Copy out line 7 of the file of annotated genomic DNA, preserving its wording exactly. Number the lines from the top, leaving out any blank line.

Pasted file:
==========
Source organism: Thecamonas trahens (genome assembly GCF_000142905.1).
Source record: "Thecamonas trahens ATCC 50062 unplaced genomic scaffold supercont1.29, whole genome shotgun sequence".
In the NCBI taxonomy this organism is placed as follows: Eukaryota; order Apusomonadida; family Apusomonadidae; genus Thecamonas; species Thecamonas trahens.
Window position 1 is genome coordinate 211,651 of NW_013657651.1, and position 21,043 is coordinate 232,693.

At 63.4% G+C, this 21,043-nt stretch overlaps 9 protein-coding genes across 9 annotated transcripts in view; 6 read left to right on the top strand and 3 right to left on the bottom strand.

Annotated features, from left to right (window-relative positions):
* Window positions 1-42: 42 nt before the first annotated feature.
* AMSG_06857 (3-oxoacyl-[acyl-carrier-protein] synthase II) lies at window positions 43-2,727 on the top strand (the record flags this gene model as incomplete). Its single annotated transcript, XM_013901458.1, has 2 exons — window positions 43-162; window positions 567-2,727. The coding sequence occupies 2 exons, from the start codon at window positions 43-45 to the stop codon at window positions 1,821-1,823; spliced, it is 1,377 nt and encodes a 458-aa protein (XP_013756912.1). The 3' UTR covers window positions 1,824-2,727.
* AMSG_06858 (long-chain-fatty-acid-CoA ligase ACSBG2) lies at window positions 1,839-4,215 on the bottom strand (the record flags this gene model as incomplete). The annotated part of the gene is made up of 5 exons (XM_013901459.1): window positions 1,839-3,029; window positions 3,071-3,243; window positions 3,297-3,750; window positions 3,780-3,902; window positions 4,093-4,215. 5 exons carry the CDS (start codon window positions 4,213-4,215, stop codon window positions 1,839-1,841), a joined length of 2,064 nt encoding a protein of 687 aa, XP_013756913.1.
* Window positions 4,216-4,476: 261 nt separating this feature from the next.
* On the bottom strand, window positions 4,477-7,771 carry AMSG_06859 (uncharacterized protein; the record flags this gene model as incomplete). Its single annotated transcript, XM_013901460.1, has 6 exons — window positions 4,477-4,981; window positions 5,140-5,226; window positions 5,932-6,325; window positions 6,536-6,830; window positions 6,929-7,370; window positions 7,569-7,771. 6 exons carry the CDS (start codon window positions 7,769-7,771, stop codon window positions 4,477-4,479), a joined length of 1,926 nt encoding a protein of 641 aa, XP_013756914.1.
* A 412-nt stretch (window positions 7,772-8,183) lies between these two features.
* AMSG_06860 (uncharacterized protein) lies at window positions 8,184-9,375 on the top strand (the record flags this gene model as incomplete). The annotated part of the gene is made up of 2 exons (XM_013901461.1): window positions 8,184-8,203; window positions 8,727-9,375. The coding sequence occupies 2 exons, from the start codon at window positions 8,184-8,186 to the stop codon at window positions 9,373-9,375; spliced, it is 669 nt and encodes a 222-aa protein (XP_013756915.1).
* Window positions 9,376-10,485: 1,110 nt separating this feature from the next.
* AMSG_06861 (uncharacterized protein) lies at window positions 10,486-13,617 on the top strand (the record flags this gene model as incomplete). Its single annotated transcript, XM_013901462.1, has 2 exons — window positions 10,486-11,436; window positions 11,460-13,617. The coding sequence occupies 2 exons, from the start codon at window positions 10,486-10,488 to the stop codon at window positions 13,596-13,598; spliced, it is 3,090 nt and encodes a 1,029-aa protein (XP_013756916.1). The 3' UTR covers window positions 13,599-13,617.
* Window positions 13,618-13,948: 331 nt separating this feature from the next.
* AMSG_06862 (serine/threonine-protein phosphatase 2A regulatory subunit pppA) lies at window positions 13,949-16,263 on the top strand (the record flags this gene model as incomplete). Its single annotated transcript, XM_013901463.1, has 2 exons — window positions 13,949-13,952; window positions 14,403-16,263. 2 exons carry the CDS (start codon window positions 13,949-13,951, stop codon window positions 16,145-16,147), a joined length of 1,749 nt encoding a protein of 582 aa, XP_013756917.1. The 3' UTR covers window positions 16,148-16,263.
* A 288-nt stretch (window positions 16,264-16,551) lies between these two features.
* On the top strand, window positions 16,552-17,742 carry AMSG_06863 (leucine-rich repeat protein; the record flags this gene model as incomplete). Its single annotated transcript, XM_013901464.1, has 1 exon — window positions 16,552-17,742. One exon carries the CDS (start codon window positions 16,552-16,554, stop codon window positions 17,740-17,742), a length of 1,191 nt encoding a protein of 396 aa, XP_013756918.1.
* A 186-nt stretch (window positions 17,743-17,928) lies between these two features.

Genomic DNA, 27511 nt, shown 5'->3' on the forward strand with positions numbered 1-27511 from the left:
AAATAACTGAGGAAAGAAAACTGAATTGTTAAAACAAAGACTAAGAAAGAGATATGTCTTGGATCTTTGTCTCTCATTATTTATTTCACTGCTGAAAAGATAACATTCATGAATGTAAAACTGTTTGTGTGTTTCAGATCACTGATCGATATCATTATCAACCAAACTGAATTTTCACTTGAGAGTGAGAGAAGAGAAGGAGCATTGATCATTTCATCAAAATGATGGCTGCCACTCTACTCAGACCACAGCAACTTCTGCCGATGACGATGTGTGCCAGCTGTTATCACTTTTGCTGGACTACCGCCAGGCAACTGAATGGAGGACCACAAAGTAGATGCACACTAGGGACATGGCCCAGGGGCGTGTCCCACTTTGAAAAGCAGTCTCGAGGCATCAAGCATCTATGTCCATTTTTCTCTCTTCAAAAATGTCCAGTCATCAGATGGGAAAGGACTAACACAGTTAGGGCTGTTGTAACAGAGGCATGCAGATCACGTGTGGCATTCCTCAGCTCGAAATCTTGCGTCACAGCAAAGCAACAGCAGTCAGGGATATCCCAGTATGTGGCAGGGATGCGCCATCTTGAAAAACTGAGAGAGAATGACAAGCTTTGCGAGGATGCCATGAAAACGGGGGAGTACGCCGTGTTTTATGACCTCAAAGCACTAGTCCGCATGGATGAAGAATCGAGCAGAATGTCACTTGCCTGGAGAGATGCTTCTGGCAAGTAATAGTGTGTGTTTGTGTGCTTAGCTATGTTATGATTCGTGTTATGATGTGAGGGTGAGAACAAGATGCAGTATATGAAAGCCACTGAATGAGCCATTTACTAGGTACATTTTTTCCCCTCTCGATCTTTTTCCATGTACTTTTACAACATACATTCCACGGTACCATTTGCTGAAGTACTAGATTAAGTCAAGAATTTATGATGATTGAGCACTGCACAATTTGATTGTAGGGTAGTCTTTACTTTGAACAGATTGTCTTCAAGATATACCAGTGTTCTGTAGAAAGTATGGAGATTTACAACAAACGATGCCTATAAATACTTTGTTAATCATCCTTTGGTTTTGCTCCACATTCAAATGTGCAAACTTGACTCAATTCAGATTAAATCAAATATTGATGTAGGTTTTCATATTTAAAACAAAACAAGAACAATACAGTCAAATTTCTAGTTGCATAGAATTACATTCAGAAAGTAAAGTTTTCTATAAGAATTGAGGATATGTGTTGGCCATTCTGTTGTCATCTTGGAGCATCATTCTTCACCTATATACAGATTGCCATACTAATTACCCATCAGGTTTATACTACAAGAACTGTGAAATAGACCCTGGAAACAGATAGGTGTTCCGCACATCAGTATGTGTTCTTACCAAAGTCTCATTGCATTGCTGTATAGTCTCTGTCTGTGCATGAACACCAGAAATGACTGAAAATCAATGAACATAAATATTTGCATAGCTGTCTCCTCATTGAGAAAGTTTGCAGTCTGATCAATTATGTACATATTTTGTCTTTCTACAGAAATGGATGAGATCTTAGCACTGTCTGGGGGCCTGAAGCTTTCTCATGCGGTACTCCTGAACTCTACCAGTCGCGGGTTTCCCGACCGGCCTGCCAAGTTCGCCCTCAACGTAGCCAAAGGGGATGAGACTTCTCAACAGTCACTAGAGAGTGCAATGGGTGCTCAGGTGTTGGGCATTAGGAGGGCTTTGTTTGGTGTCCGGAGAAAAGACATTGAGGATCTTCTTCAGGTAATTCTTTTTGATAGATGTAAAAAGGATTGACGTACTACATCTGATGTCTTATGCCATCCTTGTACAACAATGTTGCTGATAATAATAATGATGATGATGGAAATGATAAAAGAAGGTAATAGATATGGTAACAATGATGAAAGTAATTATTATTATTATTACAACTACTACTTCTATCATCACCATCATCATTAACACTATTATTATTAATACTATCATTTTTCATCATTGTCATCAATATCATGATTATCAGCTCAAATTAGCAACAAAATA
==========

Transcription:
* Window positions 1-42: 42 nt before the first annotated feature.